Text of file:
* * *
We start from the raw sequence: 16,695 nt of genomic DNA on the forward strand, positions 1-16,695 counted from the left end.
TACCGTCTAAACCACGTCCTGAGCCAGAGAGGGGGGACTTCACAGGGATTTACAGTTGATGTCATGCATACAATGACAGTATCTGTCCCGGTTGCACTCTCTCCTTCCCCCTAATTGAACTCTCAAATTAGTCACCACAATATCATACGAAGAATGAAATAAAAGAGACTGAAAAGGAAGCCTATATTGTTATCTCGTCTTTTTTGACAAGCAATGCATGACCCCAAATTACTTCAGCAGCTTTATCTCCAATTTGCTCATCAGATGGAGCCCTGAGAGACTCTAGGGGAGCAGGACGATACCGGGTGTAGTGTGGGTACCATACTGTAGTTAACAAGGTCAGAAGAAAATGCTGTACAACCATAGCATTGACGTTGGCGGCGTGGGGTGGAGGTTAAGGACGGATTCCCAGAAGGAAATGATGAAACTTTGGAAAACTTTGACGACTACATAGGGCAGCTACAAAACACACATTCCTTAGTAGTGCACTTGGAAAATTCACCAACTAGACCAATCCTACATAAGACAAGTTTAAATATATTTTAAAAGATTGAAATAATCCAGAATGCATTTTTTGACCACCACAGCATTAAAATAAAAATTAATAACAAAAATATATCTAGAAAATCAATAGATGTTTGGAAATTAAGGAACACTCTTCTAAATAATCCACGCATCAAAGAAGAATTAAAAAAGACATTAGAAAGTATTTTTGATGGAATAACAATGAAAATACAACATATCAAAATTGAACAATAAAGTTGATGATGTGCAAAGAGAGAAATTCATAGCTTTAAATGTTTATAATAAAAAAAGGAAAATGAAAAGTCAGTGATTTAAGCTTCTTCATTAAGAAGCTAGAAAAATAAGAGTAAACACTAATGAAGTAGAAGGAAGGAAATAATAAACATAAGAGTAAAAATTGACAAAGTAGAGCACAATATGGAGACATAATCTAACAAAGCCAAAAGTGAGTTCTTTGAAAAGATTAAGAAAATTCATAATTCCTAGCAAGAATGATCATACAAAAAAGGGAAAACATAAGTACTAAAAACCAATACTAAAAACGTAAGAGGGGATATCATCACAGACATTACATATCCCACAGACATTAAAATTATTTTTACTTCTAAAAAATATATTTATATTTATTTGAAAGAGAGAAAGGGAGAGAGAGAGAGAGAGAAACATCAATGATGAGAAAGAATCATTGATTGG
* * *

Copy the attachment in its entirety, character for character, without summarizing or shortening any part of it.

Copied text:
We start from the raw sequence: 16,695 nt of genomic DNA on the forward strand, positions 1-16,695 counted from the left end.
TACCGTCTAAACCACGTCCTGAGCCAGAGAGGGGGGACTTCACAGGGATTTACAGTTGATGTCATGCATACAATGACAGTATCTGTCCCGGTTGCACTCTCTCCTTCCCCCTAATTGAACTCTCAAATTAGTCACCACAATATCATACGAAGAATGAAATAAAAGAGACTGAAAAGGAAGCCTATATTGTTATCTCGTCTTTTTTGACAAGCAATGCATGACCCCAAATTACTTCAGCAGCTTTATCTCCAATTTGCTCATCAGATGGAGCCCTGAGAGACTCTAGGGGAGCAGGACGATACCGGGTGTAGTGTGGGTACCATACTGTAGTTAACAAGGTCAGAAGAAAATGCTGTACAACCATAGCATTGACGTTGGCGGCGTGGGGTGGAGGTTAAGGACGGATTCCCAGAAGGAAATGATGAAACTTTGGAAAACTTTGACGACTACATAGGGCAGCTACAAAACACACATTCCTTAGTAGTGCACTTGGAAAATTCACCAACTAGACCAATCCTACATAAGACAAGTTTAAATATATTTTAAAAGATTGAAATAATCCAGAATGCATTTTTTGACCACCACAGCATTAAAATAAAAATTAATAACAAAAATATATCTAGAAAATCAATAGATGTTTGGAAATTAAGGAACACTCTTCTAAATAATCCACGCATCAAAGAAGAATTAAAAAAGACATTAGAAAGTATTTTTGATGGAATAACAATGAAAATACAACATATCAAAATTGAACAATAAAGTTGATGATGTGCAAAGAGAGAAATTCATAGCTTTAAATGTTTATAATAAAAAAAGGAAAATGAAAAGTCAGTGATTTAAGCTTCTTCATTAAGAAGCTAGAAAAATAAGAGTAAACACTAATGAAGTAGAAGGAAGGAAATAATAAACATAAGAGTAAAAATTGACAAAGTAGAGCACAATATGGAGACATAATCTAACAAAGCCAAAAGTGAGTTCTTTGAAAAGATTAAGAAAATTCATAATTCCTAGCAAGAATGATCATACAAAAAAGGGAAAACATAAGTACTAAAAACCAATACTAAAAACGTAAGAGGGGATATCATCACAGACATTACATATCCCACAGACATTAAAATTATTTTTACTTCTAAAAAATATATTTATATTTATTTGAAAGAGAGAAAGGGAGAGAGAGAGAGAGAGAAACATCAATGATGAGAAAGAATCATTGATTGG